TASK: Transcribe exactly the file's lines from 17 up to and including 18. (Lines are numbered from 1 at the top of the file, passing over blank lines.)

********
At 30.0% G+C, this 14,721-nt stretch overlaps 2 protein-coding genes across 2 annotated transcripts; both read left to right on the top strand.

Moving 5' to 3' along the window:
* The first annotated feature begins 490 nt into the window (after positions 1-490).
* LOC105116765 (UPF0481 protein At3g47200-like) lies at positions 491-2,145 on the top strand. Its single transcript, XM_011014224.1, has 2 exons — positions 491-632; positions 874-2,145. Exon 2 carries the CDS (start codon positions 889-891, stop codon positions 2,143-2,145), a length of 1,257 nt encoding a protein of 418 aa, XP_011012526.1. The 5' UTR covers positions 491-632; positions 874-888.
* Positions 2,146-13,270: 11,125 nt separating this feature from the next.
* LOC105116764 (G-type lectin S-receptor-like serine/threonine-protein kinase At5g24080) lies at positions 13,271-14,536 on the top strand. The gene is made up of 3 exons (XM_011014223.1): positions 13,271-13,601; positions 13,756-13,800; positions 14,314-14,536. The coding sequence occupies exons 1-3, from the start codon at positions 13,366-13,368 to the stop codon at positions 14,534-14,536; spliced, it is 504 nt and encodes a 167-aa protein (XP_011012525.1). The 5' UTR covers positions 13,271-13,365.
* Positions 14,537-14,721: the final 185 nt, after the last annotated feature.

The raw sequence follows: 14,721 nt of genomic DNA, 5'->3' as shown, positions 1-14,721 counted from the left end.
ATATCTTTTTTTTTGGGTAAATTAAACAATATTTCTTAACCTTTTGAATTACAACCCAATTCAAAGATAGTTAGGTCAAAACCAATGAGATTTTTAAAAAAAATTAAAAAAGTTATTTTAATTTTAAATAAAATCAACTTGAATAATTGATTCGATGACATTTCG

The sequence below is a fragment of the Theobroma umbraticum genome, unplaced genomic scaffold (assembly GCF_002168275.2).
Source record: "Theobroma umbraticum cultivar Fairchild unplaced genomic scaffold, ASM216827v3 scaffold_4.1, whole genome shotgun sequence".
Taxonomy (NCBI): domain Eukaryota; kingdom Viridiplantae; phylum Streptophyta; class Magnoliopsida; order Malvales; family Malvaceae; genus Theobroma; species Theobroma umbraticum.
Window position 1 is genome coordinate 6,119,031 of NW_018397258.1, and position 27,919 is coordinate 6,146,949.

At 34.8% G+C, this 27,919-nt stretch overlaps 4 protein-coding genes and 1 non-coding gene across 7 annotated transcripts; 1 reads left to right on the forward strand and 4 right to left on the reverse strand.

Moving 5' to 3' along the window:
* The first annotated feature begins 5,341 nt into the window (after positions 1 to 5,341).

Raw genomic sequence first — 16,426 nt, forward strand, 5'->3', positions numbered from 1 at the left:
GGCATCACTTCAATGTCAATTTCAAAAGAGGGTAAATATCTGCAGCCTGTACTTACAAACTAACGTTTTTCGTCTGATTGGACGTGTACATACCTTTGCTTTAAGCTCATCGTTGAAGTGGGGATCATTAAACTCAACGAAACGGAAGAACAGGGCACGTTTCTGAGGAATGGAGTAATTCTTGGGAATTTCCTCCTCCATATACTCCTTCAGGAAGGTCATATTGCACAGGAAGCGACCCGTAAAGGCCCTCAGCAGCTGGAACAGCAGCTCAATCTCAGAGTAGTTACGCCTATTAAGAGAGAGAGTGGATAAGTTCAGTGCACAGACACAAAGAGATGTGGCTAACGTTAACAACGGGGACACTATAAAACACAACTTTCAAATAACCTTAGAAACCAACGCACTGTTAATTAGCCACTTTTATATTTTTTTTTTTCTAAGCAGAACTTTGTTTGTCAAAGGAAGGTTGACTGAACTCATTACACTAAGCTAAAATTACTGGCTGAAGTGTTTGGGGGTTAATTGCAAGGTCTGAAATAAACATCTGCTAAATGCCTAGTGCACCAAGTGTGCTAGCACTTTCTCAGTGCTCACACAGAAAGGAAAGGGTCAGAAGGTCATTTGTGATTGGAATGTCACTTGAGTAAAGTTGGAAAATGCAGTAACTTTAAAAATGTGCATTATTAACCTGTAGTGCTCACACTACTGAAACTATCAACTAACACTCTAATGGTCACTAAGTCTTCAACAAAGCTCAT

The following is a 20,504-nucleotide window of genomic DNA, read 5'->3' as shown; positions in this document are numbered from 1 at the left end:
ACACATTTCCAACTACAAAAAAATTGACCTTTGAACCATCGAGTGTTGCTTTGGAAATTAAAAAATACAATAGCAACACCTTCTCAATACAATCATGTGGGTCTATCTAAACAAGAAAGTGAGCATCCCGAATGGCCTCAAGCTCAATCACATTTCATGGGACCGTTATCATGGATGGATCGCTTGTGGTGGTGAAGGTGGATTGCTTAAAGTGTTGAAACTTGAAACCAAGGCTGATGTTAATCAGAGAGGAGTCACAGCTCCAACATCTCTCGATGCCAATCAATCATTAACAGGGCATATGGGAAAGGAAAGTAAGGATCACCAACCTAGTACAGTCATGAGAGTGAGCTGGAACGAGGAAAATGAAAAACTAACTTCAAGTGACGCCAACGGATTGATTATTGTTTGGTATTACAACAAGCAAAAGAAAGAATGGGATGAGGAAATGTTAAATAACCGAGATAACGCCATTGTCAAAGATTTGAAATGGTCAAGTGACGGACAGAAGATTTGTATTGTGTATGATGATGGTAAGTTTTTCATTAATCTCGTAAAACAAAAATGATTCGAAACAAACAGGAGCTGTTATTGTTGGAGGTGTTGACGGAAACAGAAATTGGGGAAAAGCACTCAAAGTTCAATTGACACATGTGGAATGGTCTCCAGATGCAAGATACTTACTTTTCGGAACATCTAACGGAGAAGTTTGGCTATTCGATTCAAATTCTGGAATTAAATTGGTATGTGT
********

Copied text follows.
Raw genomic sequence first — 16,426 nt, forward strand, 5'->3', positions numbered from 1 at the left:
GGCATCACTTCAATGTCAATTTCAAAAGAGGGTAAATATCTGCAGCCTGTACTTACAAACTAACGTTTTTCGTCTGATTGGACGTGTACATACCTTTGCTTTAAGCTCATCGTTGAAGTGGGGATCATTAAACTCAACGAAACGGAAGAACAGGGCACGTTTCTGAGGAATGGAGTAATTCTTGGGAATTTCCTCCTCCATATACTCCTTCAGGAAGGTCATATTGCACAGGAAGCGACCCGTAAAGGCCCTCAGCAGCTGGAACAGCAGCTCAATCTCAGAGTAGTTACGCCTATTAAGAGAGAGAGTGGATAAGTTCAGTGCACAGACACAAAGAGATGTGGCTAACGTTAACAACGGGGACACTATAAAACACAACTTTCAAATAACCTTAGAAACCAACGCACTGTTAATTAGCCACTTTTATATTTTTTTTTTTCTAAGCAGAACTTTGTTTGTCAAAGGAAGGTTGACTGAACTCATTACACTAAGCTAAAATTACTGGCTGAAGTGTTTGGGGGTTAATTGCAAGGTCTGAAATAAACATCTGCTAAATGCCTAGTGCACCAAGTGTGCTAGCACTTTCTCAGTGCTCACACAGAAAGGAAAGGGTCAGAAGGTCATTTGTGATTGGAATGTCACTTGAGTAAAGTTGGAAAATGCAGTAACTTTAAAAATGTGCATTATTAACCTGTAGTGCTCACACTACTGAAACTATCAACTAACACTCTAATGGTCACTAAGTCTTCAACAAAGCTCAT